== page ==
8. Quontic

Quontic logo

Quontic bills itself as an “adaptive digital bank” that offers interest on checking accounts with a $100 minimum opening deposit in an attempt to meet the needs of consumers who are underserved or shut out by traditional banking institutions.

It offers a diverse array of checking and savings accounts, as well as mortgage lending services.

Quontic does have some physical locations for mortgage lending services in the U.S.

Although Quontic charges no fees for many of the most common checking and banking services, such as incoming wires, cashier’s checks, money orders, and overdrafts, you will incur fees for a dormant account, stop payments, and other services.


9. Revolut

Revolut logo

Revolut lets its customers choose from three tiered account levels: Standard, Premium, and Metal. Each account carries its own set of terms, from the no-fee Standard to the $15.39 per month Metal account.

It offers users free transfers to other Revolut customers, early direct deposit access, and a competitive rewards program including cash back for purchases made at partner vendors.

Customers will also appreciate Revolut’s financial tools, including analytics and budgeting aids.

Revolut has no brick-and-mortar locations in the U.S. or elsewhere, and some features are limited to other geographic markets outside U.S. borders. Additionally, in order to access the greater benefits of the premium accounts, customers must pay high monthly fees.


10. Varo

Varo logo

Varo Bank offers no-fee checking accounts through its own banking charter (no partner banks). You can choose from a checking account, a savings account, and cash advances, as well as take advantage of financial planning and credit-building tools to help you reach your money goals faster. Varo products mostly carry no fees.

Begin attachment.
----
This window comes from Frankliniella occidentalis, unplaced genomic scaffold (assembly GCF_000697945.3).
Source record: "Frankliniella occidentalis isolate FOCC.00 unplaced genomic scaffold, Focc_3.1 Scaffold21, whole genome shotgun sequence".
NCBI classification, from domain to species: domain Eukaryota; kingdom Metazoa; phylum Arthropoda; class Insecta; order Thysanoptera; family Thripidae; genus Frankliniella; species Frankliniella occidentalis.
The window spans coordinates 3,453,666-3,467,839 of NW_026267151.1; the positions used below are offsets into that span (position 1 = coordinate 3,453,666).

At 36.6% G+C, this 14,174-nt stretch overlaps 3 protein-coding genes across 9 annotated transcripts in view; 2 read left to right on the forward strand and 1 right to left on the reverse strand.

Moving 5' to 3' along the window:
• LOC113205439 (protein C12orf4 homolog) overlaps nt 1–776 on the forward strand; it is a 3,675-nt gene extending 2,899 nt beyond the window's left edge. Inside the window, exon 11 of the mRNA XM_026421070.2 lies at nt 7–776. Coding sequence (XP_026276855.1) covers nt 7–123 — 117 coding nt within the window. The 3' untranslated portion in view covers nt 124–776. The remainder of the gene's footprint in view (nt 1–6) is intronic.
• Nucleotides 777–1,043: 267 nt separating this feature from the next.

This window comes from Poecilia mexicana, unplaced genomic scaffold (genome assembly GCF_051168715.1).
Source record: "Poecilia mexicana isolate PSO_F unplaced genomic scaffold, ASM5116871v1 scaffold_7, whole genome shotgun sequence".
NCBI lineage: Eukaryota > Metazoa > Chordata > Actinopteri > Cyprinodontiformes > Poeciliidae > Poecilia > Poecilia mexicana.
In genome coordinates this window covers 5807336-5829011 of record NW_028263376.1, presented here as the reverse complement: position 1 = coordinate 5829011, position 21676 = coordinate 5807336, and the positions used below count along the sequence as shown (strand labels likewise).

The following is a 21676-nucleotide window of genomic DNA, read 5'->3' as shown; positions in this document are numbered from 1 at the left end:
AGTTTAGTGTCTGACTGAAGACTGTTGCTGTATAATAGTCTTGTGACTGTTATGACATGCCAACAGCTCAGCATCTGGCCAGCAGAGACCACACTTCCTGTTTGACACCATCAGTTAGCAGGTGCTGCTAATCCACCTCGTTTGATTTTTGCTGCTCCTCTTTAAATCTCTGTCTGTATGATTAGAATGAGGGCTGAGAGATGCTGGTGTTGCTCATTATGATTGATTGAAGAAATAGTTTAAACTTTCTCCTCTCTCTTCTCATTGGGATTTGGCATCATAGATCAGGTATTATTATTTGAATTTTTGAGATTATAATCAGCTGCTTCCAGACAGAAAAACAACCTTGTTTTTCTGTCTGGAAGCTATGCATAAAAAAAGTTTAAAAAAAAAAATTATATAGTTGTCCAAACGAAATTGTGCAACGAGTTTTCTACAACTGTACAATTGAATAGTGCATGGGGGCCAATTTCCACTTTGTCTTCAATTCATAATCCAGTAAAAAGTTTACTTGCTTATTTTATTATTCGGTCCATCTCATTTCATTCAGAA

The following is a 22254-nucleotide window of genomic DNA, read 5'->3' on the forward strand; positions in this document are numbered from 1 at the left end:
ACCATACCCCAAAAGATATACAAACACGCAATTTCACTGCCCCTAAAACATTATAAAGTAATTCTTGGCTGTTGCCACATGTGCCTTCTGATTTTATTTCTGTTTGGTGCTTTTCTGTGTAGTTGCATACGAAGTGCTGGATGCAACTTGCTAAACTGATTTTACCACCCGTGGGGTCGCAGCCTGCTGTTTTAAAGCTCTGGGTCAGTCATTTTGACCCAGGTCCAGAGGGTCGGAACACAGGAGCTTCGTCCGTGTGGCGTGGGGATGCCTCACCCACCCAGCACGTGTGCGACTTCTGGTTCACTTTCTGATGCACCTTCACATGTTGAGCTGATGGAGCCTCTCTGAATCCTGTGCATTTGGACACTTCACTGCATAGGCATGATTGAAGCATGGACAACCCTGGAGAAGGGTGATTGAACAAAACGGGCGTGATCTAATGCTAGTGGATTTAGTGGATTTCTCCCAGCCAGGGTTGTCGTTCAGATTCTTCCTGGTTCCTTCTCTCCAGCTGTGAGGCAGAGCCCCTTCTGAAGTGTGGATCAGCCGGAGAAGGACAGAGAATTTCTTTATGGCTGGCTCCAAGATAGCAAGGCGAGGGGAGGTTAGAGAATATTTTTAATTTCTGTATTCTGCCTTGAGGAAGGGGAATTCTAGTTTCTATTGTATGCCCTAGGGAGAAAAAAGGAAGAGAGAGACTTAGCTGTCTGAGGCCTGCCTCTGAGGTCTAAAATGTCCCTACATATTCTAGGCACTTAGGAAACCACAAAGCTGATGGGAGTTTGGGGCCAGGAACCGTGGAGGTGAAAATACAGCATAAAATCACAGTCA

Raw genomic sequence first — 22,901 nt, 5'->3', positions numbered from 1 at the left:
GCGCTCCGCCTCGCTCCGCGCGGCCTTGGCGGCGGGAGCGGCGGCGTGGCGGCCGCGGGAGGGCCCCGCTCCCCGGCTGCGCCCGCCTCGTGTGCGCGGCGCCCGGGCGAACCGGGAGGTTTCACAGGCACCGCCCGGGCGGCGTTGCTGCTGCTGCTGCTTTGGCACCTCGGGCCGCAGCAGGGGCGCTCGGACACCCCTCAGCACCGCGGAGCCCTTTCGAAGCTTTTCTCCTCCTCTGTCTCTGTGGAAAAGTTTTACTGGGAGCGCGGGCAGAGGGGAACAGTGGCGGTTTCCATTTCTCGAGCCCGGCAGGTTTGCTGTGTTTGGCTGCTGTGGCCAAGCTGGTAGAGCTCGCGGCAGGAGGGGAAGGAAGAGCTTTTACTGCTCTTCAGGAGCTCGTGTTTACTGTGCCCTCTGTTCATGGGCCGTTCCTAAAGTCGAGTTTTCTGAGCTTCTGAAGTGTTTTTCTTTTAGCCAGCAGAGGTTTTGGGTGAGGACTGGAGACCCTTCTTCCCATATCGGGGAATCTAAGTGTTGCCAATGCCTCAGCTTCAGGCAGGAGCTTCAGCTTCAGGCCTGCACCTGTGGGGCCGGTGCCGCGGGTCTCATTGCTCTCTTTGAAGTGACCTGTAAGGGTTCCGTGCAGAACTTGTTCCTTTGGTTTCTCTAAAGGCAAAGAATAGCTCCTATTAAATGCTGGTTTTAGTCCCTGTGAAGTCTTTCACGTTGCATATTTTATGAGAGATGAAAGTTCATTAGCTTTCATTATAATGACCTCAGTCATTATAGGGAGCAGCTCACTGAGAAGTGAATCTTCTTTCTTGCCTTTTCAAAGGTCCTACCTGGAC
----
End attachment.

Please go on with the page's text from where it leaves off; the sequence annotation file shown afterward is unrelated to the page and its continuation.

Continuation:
Varo is a member of a large ATM network, assuring access to cash when and where you need it.

The APY is fairly competitive starting at 2% for customers who receive direct deposits of $1,000 per month or more. Customers can later qualify for an APY of 5% by receiving direct deposits totaling $1,000 or more, and ending the month with a positive balance in both the Varo Bank Account and Savings Account.

On the downside, Varo offers no sign-up bonuses, whereas many competitors do. Like most digital banks, it has no physical locations. And some users may find its account choices somewhat restricted.


Compare Chime Alternatives

BankMonthly Account Service FeeMinimum Balance RequirementsFree Debit CardOverdraft FeesGet Paid EarlySavings APYCredit Builder
Chime$0$0Yes$0Yes2.00%Yes
Ally$0$0Yes$0Yes2.75%No
Aspiration$0-$7.99$10Yes$0YesUp to 3.00%-5.00%No
Axos Bank$0$0No$0Yes0.61%No
Capital One 360$0$0Yes$0Yes3.00%Yes
Current$0$0Yes$0Yes4.00%No
Discover Bank$0$0Yes$0Yes3.00%No
One Finance$0$0Yes$0Yes1.00%No
Quontic$0$100Yes$0No3.00%No
Revolut$0-$15.39$0Yes$0YesUp to 1.95%No
Varo$0$0Yes$0Yes2.00%-5.00%No

Bank on Digital for Your Financial Needs

If you’re looking for a new bank, digital banks are an increasingly attractive option. Chime and these alternatives to Chime offer many of the same banking services you’d get from a physical bank, often at attractive terms.

A little research and time can help you identify the company that comes closest to fitting your needs.

👉 Consider questions based on common and key features covered above, such as: 

  1. Will you be opening both a checking and a savings account? 
  2. Do you anticipate making or receiving international payments?
  3. Do you value simplicity over complexity? Would you prefer a single account that meets most of your needs, or a few accounts that, between them, tick all your boxes? 
  4. How important is earning interest to you? 
  5. Do you want to explore other financial tools such as investing or cryptocurrency? 

Let your answers to these questions guide your search. Be sure to look up independent reviews for any digital bank, whether it’s Chime or one of these alternatives to Chime, and don’t hesitate to reach out to customer support for your top candidates and ask any remaining questions you may have. Sometimes, a positive customer service experience can tip the scales in favor of a decision.